[Editor’s Note: Mad Scientist would like to thank everyone who participated in the Mad Scientist Global Perspectives in the Operational Environment Virtual Conference on 29 January 2020 — from our co-hosts at the Army Futures Command (AFC) and the U.S. Army Training and Doctrine Command (TRADOC) International Army Programs Directorate (IAPD); to TRADOC’s Foreign Liaison Officer community and the U.S. Army liaison officers overseas who helped us identify and coordinate with international subject matter experts; to each of the briefers who presented their respective nations’ insightful perspectives on a diverse array of topics affecting the Operational Environment (OE); to our audience who attended virtually via the TRADOC Watch page’s interactive chat room and asked penetrating questions that significantly helped broaden our aperture on the OE and the changing character of warfare. Today’s post documents the key takeaways Mad Scientist captured from the conference — Enjoy!]
Our first Mad Scientist Virtual Conference focused on global perspectives of the operational environment. While our presenters represented only a small part of the globe, these countries do account for a significant percentage of global defense expenditures and have international defense related engagements and responsibilities.
As expected, we heard many similarities between the Operational Environment described by the United States Army and the presenters from France, the Netherlands, Germany, the UK, Canada, and our NATO Panel. We also identified some interesting nuances in how potential challenges and threats are described and which ones are emphasized.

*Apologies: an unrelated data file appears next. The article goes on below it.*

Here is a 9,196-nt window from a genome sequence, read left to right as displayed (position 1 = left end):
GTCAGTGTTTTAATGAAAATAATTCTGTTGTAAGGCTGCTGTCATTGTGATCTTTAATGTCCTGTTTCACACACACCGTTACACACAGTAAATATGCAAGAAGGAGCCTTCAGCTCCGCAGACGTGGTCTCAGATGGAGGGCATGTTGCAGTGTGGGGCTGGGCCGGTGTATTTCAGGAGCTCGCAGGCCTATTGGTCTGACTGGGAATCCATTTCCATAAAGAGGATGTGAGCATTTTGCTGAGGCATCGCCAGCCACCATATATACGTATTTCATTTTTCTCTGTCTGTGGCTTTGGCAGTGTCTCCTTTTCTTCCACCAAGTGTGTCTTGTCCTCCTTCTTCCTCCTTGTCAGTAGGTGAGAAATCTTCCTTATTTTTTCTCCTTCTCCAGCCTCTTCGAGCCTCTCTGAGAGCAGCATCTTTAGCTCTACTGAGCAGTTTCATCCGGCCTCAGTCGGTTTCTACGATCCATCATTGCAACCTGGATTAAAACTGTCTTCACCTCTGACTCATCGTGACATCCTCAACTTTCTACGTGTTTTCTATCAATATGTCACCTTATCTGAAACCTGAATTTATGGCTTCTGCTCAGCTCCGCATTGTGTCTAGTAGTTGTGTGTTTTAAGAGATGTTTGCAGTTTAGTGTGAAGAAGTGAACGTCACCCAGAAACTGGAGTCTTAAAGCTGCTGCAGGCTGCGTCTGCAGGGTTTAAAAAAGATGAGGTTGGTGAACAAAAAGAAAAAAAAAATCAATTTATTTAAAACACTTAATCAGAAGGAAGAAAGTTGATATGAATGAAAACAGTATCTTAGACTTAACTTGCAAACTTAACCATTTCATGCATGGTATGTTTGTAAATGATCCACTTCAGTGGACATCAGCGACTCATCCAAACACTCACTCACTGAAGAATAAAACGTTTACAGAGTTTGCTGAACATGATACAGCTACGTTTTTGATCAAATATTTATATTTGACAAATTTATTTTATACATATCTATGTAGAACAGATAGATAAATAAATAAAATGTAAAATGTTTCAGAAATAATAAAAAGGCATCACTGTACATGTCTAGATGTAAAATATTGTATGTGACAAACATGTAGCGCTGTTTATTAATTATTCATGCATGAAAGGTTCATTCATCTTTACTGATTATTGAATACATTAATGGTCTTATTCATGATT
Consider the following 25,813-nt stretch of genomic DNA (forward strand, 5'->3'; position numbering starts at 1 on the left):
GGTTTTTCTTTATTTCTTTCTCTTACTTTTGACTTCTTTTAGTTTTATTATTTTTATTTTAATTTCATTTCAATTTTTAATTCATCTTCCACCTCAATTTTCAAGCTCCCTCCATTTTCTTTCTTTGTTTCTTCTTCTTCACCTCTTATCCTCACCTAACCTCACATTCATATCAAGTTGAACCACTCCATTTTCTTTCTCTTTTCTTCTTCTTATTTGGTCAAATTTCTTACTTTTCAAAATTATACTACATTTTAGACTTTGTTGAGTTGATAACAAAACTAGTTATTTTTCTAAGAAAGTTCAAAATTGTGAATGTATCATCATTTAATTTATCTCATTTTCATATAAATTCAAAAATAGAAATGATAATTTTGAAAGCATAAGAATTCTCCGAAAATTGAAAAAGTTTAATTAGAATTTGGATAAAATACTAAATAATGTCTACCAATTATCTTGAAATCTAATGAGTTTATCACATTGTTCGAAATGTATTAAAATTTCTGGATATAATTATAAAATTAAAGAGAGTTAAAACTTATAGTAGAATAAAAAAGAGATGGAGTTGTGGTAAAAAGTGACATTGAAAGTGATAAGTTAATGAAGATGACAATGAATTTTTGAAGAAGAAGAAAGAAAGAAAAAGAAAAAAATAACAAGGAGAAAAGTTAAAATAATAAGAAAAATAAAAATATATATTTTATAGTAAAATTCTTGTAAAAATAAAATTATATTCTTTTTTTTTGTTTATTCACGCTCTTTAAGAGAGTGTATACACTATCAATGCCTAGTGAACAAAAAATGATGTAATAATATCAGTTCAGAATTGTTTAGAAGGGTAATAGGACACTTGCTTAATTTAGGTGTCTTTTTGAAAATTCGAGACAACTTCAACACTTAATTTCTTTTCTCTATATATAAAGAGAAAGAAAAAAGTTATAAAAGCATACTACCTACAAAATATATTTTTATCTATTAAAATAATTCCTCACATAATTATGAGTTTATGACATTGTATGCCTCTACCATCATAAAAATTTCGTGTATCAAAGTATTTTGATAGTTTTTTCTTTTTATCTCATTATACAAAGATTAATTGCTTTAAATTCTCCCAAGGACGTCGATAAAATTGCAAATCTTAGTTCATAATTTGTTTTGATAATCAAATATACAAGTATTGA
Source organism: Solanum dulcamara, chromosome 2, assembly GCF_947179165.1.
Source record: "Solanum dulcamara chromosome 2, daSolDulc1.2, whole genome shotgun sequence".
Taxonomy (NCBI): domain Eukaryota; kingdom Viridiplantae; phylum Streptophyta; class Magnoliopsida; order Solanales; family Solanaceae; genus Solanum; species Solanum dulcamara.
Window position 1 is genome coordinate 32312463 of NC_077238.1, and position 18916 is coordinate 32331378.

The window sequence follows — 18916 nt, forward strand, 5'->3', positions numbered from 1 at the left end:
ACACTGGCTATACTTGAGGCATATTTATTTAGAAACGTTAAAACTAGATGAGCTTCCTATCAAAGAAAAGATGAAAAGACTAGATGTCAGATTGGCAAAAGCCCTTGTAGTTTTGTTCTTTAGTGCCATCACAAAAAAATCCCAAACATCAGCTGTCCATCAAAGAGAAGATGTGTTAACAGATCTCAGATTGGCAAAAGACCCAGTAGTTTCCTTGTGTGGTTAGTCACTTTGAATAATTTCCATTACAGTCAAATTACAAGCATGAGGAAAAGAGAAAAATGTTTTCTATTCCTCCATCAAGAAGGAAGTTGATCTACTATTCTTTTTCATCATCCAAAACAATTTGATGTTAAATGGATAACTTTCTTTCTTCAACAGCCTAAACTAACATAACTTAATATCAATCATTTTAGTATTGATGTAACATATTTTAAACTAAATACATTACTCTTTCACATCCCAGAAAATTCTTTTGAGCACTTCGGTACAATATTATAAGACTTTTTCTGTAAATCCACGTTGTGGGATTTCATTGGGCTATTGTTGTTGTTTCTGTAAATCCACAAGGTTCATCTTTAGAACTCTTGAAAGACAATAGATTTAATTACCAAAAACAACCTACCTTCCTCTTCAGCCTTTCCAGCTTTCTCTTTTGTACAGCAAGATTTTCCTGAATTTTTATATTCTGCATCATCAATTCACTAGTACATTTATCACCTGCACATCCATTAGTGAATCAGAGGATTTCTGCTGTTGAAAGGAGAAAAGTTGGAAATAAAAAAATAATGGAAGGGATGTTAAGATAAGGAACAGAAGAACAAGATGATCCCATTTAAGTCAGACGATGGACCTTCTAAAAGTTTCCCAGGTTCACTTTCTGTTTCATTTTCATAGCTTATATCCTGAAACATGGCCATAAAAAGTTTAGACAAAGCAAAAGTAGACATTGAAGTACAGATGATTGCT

Here are a few takeaways from the conference — if they pique your interest, check out this conference’s Mad Scientist APAN (All Partners Access Network) page for the associated slides and video presentations (to be posted)!
1) Interoperability is key but increasingly difficult with uneven modernization and different policies for emerging technologies. Each country emphasized the future of coalition operations, but they also described interoperability in different ways. This ranged from the classic definition of interoperability of radios, firing data, and common operating pictures to tactical integration with a country’s units inside another country’s formations. Emerging technologies like Artificial Intelligence (AI) add another level of difficulty to interoperability. Each country will develop their own AI policies outlining legal levels of autonomy and coding standards for identifying biases and ensuring transparency. How these different AI capabilities will interact in fast pace machine-to-machine collaboration is not clear.
2) Asymmetry of Ethics is a Pink Flamingo (known challenge without program to address it) Each country mentioned the developing and differing standards for AI. It was commonly understood that competition and conflict is speeding up but there is no clear consensus on what the tactical and operational advantages could be for an adversary that chooses to integrate AI in a more permissive manner than accepted by western armed forces. Also, lagging policy, regulations, and laws in the West create a possibility for overmatch by these potential adversaries. This is an area where experimentation with differing AI policies and approaches might identify the risks of strategic and technological surprise.